Based on these criteria, Michel de Certeau, S.J., a French Jesuit who published his best-known works in the 1970s and 1980s, is also a hero. His eloquence, challenging and grand, demands an audience, too.

The Possession at Loudun, de Certeau’s history of the infamous exorcisms performed on Ursuline nuns in Loudun, France, during the 1630s, is a book without heroes. Not even the historian is immune. In a very brief epilogue, de Certeau turns history into metaphor; the possessions at Loudun come to represent all types of alienation.

Throughout the book, he plays with the then-ness of the Loudun possessions, indulging the dismissive view that such things would not, could not happen now. However, in the epilogue, de Certeau drives home his point that analogous processes continue to happen all the time, and historians, more often than not, are participants.

The historian, de Certeau writes, “has received from society the exorcist’s task…to eliminate the danger of the other.” However, he argues, there is no getting “rid of that strangeness internal to history by placing it somewhere on the outside, far from us.” The specific events at Loudun are temporally distant—“dead,” according to de Certeau—but the social dynamics implicated in them persist.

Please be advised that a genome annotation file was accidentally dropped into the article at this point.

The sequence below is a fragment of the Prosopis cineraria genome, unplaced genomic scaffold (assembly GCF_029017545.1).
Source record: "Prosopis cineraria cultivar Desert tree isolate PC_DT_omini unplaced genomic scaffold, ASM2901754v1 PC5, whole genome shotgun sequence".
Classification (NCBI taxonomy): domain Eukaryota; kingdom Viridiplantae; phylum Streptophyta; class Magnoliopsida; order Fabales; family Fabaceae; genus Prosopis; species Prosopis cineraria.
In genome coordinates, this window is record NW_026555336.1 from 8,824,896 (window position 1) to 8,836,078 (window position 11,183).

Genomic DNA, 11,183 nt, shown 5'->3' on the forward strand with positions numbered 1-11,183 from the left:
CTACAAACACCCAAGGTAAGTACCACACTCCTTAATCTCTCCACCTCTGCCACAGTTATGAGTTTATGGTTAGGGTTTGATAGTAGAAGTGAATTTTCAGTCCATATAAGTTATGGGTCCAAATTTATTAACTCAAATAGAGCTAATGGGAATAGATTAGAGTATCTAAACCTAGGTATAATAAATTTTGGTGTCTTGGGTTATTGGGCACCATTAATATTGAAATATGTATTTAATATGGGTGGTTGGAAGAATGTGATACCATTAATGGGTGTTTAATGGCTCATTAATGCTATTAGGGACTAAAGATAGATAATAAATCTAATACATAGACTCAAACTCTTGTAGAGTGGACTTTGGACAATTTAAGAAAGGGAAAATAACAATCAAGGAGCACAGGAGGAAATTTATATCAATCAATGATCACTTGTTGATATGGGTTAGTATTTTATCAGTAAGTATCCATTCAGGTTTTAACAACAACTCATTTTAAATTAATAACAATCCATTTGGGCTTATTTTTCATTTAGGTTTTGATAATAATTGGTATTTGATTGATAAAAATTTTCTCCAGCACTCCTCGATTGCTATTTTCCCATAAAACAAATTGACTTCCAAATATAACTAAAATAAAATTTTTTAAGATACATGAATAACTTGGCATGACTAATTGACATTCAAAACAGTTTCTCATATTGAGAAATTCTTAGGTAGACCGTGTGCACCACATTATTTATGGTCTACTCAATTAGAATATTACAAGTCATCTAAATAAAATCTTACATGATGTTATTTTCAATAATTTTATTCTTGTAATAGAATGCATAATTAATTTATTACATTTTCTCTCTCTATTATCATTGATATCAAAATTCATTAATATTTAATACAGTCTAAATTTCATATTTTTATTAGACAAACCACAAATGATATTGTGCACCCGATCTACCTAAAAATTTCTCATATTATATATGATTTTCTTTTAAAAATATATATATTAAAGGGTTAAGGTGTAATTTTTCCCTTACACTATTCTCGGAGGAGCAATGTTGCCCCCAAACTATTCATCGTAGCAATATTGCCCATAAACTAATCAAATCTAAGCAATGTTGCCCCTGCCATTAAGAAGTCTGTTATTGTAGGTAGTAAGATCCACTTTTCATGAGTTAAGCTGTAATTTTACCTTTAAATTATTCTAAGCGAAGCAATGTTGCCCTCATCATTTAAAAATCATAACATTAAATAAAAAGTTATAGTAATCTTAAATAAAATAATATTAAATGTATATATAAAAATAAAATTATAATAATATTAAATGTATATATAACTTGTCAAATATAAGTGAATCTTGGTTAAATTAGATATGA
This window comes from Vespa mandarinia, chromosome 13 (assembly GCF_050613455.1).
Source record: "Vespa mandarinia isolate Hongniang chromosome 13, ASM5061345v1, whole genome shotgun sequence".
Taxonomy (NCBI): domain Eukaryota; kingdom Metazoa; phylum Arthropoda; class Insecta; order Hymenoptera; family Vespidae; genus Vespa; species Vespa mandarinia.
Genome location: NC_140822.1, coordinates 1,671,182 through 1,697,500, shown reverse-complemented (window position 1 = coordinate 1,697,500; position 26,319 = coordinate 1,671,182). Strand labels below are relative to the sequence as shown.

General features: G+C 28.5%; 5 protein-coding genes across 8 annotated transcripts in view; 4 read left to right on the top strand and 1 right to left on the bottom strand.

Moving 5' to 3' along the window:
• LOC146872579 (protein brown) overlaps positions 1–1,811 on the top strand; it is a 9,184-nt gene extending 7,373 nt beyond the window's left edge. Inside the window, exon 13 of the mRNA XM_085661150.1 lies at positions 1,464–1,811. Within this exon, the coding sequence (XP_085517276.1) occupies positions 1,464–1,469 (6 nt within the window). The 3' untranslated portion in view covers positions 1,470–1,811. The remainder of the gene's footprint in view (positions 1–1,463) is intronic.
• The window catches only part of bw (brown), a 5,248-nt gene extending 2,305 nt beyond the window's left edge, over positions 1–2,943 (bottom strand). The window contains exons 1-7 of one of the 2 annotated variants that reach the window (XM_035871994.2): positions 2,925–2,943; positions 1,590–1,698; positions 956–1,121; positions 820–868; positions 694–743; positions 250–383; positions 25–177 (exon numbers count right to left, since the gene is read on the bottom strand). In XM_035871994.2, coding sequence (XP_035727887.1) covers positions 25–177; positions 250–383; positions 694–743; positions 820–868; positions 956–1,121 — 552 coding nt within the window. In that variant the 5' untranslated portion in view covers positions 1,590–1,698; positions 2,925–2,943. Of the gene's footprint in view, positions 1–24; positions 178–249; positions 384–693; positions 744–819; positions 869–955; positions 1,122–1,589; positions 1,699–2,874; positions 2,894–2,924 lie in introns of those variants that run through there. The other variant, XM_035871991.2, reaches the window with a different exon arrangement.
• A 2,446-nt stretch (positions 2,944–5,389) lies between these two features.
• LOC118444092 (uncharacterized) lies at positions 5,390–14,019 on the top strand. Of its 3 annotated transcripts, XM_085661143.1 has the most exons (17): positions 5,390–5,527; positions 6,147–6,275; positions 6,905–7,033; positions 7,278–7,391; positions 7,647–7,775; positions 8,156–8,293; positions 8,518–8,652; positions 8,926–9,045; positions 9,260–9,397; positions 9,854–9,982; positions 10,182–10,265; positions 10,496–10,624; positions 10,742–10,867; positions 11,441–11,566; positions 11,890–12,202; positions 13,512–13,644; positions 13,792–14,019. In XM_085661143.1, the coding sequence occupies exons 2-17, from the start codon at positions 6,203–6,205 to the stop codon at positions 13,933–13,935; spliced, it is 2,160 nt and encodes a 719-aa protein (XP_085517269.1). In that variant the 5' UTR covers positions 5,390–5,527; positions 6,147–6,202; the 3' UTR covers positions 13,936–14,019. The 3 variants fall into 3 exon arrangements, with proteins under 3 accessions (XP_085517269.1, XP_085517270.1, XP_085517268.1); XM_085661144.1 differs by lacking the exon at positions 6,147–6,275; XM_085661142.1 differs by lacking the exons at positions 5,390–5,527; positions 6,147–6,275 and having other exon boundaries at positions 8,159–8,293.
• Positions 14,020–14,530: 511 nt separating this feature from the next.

Perhaps, we can think of the strangeness of history as the stranger or the estranged. Our society needs Others to label as dangerous and push to the margins; historiography, de Certeau asserts, helps fulfill that need.

Othering is ever-present, but that does not make it right. The problem of the Other preoccupies de Certeau across his works, and his scholarship responds by seeking out Others across time, taking them in, and letting them speak. De Certeau’s practice, evident throughout The Possession at Loudun, is, I believe, a call to all scholars.

In the epilogue, de Certeau brilliantly turns an academic exercise into an ethical imperative. Eloquence cannot be perfect without first listening and then acting. De Certeau is a model for doing both. Void of heroes, The Possession at Loudun is also a book without villains. De Certeau doesn’t condemn figures of the past, because, as he titles the book’s introduction, “History Is Never Sure.”